0.3-1.5 V Embedded SRAM Core with Write-Replica Circuit Using Asymmetrical Memory Cell and Source-Level-Adjusted Direct-Sense-Amplifier

Toshikazu SUZUKI
Yoshinobu YAMAGAMI

IEICE TRANSACTIONS on Electronics   Vol.E88-C    No.4    pp.630-638
Publication Date: 2005/04/01
Online ISSN: 
DOI: 10.1093/ietele/e88-c.4.630
Print ISSN: 0916-8516
Type of Manuscript: Special Section PAPER (Special Section on Low-Power LSI and Low-Power IP)
Category: Memory
SRAM,  low-voltage,  wide-voltage,  SoC,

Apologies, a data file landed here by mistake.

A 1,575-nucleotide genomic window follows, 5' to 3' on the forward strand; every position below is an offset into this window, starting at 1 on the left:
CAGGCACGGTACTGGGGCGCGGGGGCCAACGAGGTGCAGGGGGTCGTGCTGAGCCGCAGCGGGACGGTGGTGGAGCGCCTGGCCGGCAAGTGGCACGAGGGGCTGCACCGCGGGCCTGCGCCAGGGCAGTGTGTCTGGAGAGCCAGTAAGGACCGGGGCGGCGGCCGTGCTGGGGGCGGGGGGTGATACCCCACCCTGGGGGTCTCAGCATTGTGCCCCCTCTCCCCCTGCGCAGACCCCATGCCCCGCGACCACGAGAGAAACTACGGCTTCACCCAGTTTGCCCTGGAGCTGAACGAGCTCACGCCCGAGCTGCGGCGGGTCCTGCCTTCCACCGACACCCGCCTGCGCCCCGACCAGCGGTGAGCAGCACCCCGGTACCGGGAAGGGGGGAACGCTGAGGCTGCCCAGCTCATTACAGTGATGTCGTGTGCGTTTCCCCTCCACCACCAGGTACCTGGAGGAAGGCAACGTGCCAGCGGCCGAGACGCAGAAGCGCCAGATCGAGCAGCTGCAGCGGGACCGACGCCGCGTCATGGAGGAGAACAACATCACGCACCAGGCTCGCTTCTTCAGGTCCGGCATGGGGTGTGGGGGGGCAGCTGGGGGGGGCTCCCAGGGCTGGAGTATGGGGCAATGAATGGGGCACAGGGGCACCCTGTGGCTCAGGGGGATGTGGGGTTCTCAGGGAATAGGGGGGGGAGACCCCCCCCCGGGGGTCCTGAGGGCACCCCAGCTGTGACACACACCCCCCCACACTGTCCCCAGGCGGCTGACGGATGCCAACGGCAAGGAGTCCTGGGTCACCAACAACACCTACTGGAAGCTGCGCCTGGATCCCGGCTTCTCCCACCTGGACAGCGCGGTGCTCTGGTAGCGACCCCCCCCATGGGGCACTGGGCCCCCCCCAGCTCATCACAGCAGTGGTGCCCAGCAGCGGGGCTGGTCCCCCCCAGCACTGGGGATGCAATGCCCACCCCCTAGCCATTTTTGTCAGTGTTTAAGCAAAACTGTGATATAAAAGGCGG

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This paper describes the access-timing control for an embedded SRAM core which operates in low and wide supply voltage (Vdd = 0.3-1.5 V). In the conventional SRAMs, a wiring-replica with replica-memory-cell (RMC) to trace the delay of memory core is used for this purpose. Introducing a wiring-replica control provides the better tracing capability in the wide range of Vdd above 0.5 V than those of using the control with logic-gate-delay. However, as Vdd is reduced below 0.5 V and gets close to the threshold voltage (Vth) of transistors, the access-timing fluctuation resulting from the variation in memory-cell-transistor-drain current (Id) is intolerably increased. As a result, the conventional control is no longer effective in such a low-voltage operation because the RMC can not replicate the variation in transistor-drain current (Id) and Vth of the memory-cells (MCs). Thus, to trace the access-timing fluctuation caused by the variation in Id and Vth is the prerequisite for the SRAM control in the range of Vdd = 0.3-1.5 V. To solve this issue, we have proposed new access-control scheme as follows; 1) a write-replica circuit with an asymmetrical memory cell (WRAM) making it possible to replicate the variation in Id and Vth for the write-access timing control, and 2) a source-level-adjusted direct-sense-amplifier (SLAD) to accelerate the read-access-timing even in low Vdd. These circuit techniques were implemented in a 32-Kbit SRAM in four-metal 130-nm CMOS process technology, and have been verified a low-voltage operation of 0.3 V which has not ever reported with 6.8 MHz. Moreover it operated in wide-voltage up to 1.5 V with 960 MHz. The required 27 MHz operation for mobile applications has been demonstrated at 0.4 V which is 6-times faster than the previous reports. The WRAM scheme enabled the write operation even at 0.3 V. And the access time which can be restricted by the slow tail bits of MCs has been accelerated by 73% to 140 nsec at 0.3 V by using SLAD scheme.